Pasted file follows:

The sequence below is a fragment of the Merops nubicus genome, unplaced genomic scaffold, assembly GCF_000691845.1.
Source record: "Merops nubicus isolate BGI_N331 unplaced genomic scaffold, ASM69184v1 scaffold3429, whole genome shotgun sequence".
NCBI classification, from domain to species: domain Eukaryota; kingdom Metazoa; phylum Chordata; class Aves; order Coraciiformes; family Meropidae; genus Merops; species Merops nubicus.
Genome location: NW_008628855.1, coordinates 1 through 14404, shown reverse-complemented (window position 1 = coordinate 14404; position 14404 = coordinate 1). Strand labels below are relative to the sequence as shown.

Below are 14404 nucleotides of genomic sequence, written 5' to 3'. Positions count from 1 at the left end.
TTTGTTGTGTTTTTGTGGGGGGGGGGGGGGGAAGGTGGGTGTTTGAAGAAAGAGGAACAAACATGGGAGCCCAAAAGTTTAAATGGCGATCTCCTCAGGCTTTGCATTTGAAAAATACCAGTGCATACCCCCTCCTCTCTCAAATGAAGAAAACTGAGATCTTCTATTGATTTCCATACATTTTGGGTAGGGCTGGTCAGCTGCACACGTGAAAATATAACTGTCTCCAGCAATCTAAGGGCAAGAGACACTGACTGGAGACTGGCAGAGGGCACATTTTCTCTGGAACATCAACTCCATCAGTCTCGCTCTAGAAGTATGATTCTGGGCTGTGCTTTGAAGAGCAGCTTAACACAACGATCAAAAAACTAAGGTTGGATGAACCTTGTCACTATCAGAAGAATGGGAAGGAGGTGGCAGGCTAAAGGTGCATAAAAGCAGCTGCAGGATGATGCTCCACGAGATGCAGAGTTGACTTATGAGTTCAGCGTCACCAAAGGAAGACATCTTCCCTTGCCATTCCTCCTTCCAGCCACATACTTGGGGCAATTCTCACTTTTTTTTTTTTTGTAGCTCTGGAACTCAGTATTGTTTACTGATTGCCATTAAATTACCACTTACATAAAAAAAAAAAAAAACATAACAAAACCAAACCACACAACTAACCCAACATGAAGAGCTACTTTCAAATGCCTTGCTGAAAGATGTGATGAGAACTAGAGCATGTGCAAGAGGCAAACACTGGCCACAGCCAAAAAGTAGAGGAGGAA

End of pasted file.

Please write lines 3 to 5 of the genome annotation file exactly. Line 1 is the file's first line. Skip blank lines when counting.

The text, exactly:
NCBI classification, from domain to species: domain Eukaryota; kingdom Metazoa; phylum Chordata; class Aves; order Coraciiformes; family Meropidae; genus Merops; species Merops nubicus.
Genome location: NW_008628855.1, coordinates 1 through 14404, shown reverse-complemented (window position 1 = coordinate 14404; position 14404 = coordinate 1). Strand labels below are relative to the sequence as shown.

Below are 14404 nucleotides of genomic sequence, written 5' to 3'. Positions count from 1 at the left end.